July 23, 2020
This post was originally written October 29, 2019
Perhaps there is now some justice for humanitarian worker Kayla Mueller.
The ISIS leader responsible for her kidnapping, torture, and death has died at the hands of an American military operation fittingly named for her.
According to the New York Post Mueller, of Prescott, Ariz., was 25 when she was taken captive by ISIS in August 2013 after crossing the Turkish border into Syria to visit a Doctors Without Borders hospital in Aleppo. She was held for 18 months before her death was announced in 2015. Her body was never recovered and her parents still are searching for closure. Read the report at this link.
Who was Kayla Mueller?
Soon after I started this blog a news story caught my attention and my heart.
A young woman volunteer, Kayla Jean Mueller, was abducted following a visit to a hospital operated by the medical humanitarian organization Doctors Without Borders/Médecins Sans Frontières (MSF) in Aleppo, Syria.
She was held in captivity by the Islamic State for 18 horrific months with three other American hostages. Kayla died on February 6, 2015, reportedly following the bombing of a location where she was being held captive.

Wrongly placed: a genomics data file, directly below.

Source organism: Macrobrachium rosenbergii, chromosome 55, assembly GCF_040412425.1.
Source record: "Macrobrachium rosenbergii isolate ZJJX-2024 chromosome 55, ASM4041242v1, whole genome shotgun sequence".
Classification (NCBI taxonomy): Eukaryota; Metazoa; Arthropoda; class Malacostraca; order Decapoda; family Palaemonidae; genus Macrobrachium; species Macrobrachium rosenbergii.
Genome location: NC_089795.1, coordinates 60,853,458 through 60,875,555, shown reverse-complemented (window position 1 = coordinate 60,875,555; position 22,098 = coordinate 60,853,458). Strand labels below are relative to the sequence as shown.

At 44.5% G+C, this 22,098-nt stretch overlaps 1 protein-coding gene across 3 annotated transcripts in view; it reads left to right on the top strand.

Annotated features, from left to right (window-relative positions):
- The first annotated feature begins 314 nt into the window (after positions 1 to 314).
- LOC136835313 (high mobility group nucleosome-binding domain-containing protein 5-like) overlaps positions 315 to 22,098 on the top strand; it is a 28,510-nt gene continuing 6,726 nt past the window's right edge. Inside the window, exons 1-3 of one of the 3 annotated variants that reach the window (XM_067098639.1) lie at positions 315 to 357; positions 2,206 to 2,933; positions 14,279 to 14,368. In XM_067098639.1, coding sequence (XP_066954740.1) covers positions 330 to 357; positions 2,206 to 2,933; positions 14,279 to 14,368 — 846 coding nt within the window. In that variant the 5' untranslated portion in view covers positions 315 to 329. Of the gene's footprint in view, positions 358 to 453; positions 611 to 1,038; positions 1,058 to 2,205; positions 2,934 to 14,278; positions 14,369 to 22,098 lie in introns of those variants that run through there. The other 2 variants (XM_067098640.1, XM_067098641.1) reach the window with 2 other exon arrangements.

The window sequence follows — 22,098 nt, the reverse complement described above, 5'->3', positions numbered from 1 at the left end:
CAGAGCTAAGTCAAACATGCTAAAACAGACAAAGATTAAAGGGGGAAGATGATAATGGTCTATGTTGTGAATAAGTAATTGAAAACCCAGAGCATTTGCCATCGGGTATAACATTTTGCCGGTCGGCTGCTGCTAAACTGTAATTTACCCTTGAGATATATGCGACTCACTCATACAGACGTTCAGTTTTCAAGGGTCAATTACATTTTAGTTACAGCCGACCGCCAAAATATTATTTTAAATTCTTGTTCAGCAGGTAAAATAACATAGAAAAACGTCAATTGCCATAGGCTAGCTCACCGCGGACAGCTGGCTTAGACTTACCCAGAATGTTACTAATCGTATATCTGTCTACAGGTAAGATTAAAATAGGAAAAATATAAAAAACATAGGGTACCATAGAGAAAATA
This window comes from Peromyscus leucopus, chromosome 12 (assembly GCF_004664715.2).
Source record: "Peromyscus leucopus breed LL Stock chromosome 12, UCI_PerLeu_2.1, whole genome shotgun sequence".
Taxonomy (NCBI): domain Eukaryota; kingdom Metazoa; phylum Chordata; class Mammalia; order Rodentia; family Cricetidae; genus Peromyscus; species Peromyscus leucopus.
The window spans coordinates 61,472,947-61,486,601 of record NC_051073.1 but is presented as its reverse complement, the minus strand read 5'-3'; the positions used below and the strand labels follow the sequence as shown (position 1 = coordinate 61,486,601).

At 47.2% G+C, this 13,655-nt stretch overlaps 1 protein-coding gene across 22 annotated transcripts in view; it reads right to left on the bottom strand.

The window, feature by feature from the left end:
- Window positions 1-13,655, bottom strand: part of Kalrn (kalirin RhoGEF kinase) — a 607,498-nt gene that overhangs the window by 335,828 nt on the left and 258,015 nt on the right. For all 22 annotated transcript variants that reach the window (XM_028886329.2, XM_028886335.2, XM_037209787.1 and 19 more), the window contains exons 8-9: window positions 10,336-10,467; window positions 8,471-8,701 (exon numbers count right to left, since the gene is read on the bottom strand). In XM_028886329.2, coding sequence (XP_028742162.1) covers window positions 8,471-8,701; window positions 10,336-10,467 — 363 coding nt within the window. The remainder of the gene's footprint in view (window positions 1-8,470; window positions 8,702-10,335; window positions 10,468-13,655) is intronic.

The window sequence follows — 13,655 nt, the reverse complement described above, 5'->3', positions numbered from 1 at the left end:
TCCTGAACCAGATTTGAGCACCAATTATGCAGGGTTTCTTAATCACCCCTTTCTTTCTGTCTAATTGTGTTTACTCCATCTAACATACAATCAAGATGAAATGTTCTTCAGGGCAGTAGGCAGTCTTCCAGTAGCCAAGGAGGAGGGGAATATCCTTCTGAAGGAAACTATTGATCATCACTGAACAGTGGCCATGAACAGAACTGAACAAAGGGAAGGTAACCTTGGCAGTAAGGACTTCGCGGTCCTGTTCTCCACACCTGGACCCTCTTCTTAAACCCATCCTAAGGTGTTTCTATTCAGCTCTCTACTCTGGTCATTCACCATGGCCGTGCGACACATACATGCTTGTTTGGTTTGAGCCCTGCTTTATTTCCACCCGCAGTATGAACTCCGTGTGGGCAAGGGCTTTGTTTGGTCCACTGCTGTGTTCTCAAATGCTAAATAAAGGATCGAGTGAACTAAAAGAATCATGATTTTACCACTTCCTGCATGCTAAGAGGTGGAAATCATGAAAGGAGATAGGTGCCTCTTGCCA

After reading and watching the news reports about the life-and death- of Kayla, I wrote this.
I cannot think of anything else worth saying today other than to express my sadness for and sympathy to the family of Kayla Mueller. On the evening news last night I heard Kayla’s aunt describe her as “noble beyond her years.”
I had never heard of Kayla until a few days ago, but her story touches my heart. I have a son about the same age; and like her, his work and passions take him all over the world. I cannot imagine getting an email like the one her parents received confirming her death.
At only 26 years old, Kayla had already traveled to India, Israel, Palestine and Syria on humanitarian endeavors and in Arizona worked at a women’s shelter and with AIDS patients.
In a letter to her family from captivity, she expressed regret that she was causing them pain. I hope the memory of this beautiful young woman brings some comfort to their grieving hearts.
Recently while reviewing my older posts, I wondered what happened to Kayla’s family after her death; perhaps someone had written about her, or established a memorial of some sort.
I am pleased to see that Kayla was not forgotten, and her work was not in vain. I want to let you know what has happened since her capture and murder in 2015.
FOR KAYLA is a website devoted to her humanitarian projects, including quotes from her blog and the touching letter she wrote to her family from captivity.
Her are just a few of the quotes from her blog and letter.
This really is my life’s work, to go where there is suffering. I suppose, like us all, I’m learning how to deal with the suffering of the world inside myself… to deal with my own pain and most importantly to still have the ability to be proactive.